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Is it okay to use images or other material from the Internet for educational purposes?

It depends on what you want to do. Materials on the Internet are treated the same under copyright law as any other copyright protected materials, so if you want to use them, they have to either fall within one of the Act’s exceptions (such as fair dealing or the educational exception relating to materials from the Internet), or be open access or in the public domain.

Under the educational exception, you are permitted to copy, distribute, communicate or perform works found on the Internet to your students, provided that:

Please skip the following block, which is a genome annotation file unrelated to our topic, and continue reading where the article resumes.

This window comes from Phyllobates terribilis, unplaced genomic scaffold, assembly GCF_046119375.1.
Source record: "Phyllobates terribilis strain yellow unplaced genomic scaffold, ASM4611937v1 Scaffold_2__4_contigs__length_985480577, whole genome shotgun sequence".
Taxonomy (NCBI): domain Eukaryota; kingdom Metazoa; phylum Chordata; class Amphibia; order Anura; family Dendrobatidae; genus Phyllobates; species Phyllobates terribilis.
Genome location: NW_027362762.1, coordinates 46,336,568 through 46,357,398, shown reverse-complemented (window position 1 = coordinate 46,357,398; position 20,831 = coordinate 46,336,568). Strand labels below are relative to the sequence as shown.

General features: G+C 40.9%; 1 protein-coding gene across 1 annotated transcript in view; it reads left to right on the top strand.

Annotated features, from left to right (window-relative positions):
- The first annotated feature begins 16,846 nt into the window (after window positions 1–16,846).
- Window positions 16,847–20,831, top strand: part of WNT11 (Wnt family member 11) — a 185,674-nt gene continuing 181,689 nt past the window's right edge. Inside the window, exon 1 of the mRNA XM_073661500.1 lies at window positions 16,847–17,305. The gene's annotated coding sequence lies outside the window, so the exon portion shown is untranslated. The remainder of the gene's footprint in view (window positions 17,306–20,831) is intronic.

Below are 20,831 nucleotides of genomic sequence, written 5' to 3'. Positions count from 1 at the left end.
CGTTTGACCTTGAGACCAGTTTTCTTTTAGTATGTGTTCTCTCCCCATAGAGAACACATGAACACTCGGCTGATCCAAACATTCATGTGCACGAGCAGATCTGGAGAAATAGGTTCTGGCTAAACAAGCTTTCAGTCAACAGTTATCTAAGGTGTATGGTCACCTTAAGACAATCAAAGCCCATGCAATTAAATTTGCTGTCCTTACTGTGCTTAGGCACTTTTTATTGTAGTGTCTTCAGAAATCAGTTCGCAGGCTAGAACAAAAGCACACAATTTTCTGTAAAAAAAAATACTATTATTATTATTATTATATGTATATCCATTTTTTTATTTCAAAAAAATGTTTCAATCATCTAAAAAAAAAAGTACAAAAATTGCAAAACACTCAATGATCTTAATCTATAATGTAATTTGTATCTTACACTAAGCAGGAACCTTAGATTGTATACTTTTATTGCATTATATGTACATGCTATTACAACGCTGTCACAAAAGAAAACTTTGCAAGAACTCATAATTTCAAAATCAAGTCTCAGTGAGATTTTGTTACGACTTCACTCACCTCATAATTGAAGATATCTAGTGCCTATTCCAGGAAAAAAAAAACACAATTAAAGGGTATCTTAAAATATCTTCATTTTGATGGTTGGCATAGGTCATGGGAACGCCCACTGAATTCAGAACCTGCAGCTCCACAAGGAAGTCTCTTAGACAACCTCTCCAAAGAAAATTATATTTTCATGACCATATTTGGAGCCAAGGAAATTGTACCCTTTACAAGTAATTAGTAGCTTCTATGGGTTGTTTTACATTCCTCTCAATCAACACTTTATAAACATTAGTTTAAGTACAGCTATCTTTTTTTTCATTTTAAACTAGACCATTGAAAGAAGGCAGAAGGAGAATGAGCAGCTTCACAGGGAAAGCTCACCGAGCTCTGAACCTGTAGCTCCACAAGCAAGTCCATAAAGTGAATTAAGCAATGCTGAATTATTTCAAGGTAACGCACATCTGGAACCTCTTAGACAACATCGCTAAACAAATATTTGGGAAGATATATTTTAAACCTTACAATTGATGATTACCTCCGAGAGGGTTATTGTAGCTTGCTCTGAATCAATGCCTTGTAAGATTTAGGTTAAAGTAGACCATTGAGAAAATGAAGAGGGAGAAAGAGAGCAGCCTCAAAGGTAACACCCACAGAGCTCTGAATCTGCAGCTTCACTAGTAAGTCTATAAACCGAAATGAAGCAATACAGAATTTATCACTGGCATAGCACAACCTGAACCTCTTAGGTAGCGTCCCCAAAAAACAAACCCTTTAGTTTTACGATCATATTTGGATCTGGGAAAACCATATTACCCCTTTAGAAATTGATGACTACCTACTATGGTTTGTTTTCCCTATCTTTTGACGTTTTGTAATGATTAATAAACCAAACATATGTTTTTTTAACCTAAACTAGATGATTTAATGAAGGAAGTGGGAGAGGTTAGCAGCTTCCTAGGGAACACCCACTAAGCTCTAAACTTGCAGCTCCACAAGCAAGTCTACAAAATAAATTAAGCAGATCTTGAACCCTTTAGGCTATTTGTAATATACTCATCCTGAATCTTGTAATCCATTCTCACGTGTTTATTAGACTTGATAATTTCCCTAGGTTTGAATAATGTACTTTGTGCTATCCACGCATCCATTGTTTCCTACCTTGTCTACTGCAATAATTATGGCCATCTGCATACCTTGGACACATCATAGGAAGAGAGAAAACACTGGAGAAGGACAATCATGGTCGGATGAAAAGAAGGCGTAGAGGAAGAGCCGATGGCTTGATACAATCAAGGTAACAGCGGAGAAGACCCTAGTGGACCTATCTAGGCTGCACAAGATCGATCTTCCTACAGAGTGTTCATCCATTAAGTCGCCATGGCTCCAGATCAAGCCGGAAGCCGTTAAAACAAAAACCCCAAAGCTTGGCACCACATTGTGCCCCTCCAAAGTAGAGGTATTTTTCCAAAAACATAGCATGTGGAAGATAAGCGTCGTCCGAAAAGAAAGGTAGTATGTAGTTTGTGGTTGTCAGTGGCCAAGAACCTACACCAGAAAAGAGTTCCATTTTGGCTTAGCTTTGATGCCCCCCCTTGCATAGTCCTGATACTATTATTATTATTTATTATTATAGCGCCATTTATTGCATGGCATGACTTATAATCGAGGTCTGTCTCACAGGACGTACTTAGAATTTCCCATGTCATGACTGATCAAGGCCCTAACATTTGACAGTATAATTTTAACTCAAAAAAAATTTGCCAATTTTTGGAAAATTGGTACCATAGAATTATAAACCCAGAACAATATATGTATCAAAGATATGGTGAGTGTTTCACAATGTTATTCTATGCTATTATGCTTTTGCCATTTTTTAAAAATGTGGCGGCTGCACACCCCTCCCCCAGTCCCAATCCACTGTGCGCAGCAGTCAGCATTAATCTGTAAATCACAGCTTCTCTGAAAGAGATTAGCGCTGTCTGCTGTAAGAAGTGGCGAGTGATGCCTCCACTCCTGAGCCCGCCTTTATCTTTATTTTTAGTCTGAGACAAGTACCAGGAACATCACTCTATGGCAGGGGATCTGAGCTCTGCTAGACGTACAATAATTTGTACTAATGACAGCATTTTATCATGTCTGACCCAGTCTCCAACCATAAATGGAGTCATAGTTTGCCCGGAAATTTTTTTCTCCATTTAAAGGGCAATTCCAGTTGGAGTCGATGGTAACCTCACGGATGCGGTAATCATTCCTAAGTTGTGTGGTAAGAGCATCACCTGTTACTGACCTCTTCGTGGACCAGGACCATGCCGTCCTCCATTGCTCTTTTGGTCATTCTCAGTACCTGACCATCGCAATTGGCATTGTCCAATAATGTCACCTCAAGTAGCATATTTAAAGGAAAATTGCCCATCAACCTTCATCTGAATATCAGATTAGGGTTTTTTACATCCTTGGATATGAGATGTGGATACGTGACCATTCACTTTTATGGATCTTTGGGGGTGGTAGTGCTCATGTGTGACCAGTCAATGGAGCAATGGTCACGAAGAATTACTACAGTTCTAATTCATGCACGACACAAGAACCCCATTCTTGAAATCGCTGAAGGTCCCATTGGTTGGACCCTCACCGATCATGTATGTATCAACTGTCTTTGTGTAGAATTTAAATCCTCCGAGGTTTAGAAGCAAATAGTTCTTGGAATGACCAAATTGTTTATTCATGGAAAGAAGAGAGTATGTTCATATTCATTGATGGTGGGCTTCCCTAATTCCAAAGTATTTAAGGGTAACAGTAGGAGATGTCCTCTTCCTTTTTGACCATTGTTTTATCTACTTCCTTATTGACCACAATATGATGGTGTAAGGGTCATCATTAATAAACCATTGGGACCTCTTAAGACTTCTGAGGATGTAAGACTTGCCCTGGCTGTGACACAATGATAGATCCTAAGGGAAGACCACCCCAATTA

1. The work is properly cited (e.g., source, author, performer, maker and/or broadcaster),
  2. The work is publicly available (i.e. access is not restricted by a technological protection measure),
  3. There is no clearly visible notice prohibiting the intended use (note that the © copyright symbol alone does not prohibit use), and
  4. It is apparent that the work was not copied or made available online in violation of the copyright owner's rights.

If what you want to use isn’t from an open access or public domain source and does not fall into one of the Act’s exceptions you will have to obtain permission from the copyright owner. You should check the website’s ‘Terms of Use’ or ‘Legal Notices’ section to confirm what conditions apply to use of the website’s material, including whether educational use is explicitly prohibited. Some websites will allow non-commercial educational use of their materials.